Apartment Buildings Architecture After Crisis In Romania

The new apartment buildings developed in Romania failed to target a specific market: the typical middle-class family. They targeted a more and more narrow market niche as the prices went up. The way that the bubble developed is not very important right now, but the opportunities opened.

The market tends to be less and less concerned about the prices per square meter and more and more focused on the overall prices. The governmental program pushed even more in this direction-setting the 60.000 Euros barrier.

If the focus was lacking during the last years, it should be oriented at last in the middle-class typical family. It has 3 to 4 members and earns about 1200 – 1500 Euros monthly. They have almost no savings, but they now pay 200-300 Euros for the rent.
Their future apartment should meet their needs and should be affordable.

A sustainable monthly mortgage should not exceed 300-350 Euros for the next 20-25 years, which represents the value of a home priced at about 55.000 Euros.

The future apartments should be at least two bedrooms and resolve some of the issues that affect the “old” apartments: the lack of a proper dinner space and the rigidity of the plans. It is almost impossible to transform them from 2 to 3 bedrooms or vice versa, and the bureaucracy required to make even the smallest change is huge.

The “bubble luxury apartments” are often too large and too expensive, and most of the time, they fail to be innovative.

The Architectural Challenges

Even though construction costs went down for both construction materials and labor force, specific Romanian conditions are very demanding: the earthquake risks and the local regulations that set that one underground parking plot has to be built for every apartment.

  • Both conditions can only raise the construction costs: the expenses for the structure are larger than in Western Europe, and the 1-2 underground floors would rise even more than those expenses.

Architects and Engineers should design more efficient earthquake buildings. The architecture plans have to allow the structural engineers to design more balanced structures, as symmetrical as possible, reducing structural efforts such as torsions and using the most cost-effective solutions.
The solution resides in the proper collaboration between architects and engineers and a better study of the construction sites before they are bought.

The land prices show little differences for unequal plots: the prices asked by the owners are reported to the size and location, and they do not reflect the architectural opportunities. This way, plots of land similar to the surface but very different in geometry are valued the same by the market even though one could force the architects to solutions that are not economically efficient.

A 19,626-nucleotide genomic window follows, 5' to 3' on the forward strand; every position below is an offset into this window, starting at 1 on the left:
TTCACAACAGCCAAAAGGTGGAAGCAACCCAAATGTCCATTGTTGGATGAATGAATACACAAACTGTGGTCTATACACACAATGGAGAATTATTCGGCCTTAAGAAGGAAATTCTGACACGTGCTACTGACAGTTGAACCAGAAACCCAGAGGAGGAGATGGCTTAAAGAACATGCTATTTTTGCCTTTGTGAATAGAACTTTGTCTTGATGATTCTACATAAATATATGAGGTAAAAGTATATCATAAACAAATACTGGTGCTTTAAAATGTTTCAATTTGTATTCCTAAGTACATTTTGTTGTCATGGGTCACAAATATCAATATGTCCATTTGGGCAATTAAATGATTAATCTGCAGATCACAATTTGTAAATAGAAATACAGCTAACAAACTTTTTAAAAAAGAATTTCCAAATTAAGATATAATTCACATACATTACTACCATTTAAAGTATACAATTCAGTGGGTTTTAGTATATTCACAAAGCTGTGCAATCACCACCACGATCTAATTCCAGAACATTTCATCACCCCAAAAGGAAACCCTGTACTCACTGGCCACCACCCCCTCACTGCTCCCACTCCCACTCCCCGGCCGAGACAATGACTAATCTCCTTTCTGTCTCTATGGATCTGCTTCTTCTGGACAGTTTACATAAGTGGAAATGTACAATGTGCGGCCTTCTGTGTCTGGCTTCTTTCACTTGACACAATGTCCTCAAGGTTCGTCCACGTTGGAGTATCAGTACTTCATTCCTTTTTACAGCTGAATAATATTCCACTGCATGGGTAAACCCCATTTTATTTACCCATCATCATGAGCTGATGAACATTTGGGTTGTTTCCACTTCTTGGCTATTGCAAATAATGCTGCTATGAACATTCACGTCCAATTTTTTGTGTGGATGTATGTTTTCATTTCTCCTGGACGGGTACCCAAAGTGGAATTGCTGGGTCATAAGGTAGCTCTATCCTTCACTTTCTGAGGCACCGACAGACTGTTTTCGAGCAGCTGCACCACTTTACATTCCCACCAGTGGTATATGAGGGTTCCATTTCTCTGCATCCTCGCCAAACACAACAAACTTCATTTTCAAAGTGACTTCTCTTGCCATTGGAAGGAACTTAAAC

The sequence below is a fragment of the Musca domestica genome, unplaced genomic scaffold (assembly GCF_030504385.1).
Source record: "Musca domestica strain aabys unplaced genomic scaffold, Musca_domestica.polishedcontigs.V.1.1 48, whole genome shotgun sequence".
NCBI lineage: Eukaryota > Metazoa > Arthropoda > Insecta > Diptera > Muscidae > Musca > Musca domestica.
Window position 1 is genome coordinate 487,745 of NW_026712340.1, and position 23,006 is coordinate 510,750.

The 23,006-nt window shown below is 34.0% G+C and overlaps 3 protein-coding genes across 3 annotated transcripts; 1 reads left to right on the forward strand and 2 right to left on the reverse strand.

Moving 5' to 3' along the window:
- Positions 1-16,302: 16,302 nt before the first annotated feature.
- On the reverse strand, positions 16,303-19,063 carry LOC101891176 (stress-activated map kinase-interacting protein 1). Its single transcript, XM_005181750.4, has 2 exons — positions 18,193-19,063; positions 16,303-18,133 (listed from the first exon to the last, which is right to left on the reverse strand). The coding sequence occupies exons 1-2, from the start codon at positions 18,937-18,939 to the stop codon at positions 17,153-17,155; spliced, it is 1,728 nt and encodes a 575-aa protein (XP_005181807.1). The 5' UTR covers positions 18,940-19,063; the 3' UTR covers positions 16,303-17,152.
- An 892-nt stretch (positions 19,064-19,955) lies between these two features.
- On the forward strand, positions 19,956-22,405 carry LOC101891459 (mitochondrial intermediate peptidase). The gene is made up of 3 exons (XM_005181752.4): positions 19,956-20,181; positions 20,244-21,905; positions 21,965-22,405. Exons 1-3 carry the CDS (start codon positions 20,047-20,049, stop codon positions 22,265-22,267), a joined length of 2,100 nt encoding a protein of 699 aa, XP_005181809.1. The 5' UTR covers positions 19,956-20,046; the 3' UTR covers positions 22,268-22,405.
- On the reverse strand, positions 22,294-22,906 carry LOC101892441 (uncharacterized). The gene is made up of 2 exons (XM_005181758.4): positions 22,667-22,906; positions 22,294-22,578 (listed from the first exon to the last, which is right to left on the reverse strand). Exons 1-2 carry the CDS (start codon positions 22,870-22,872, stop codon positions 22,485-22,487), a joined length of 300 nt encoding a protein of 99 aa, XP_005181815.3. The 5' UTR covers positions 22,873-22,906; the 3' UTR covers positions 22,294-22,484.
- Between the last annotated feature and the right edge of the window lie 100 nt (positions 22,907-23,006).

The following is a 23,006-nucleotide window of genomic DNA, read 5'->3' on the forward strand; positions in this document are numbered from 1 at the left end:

The image is one of a new trend in apartment architecture: there is an opportunity for affordable homes with small surfaces but with a smart design that will allow low construction costs and smart places to live.

The new apartments should allow the buyers to change the plans to transform them into large studios or more rooms as their family structure evolves. Besides, this can be a good possibility to lower the construction cost, using fewer plaster walls and fewer doors as a standard offer.

The Dangers of future apartment building developments

  • Competition: Both old apartments and bubble apartments are important competitors for the new development. The first ones are bought for 1000-2000-3000 Euros back in the ’90s, so their value can adapt quickly to any change. More old people own many of them, and they will be more and more on the market. The other ones are affected by the bankruptcy of developers, investors, and constructors and can be more and more subjects of foreclosures.
  • The land prices: they are the last to adapt to market changes. Many owners tend to wait for better days, and they are not selling. The land price can start at 20% of the total cost and can go up to 50%.
  • The project itself. The objective of building affordable is so challenging. Any false liberty taken during the selection of the land, the design, and the construction could represent a total failure. The market is tighter than ever, and there is no room for errors.

More than ever, the solutions lay in the design that architects and engineers provide and in the way that the future land is selected, when, again, the architects should provide valuable consulting services.

The crisis shows a new direction, more client-oriented. The final buyer is the sole beneficiary of both investment and architectural projects.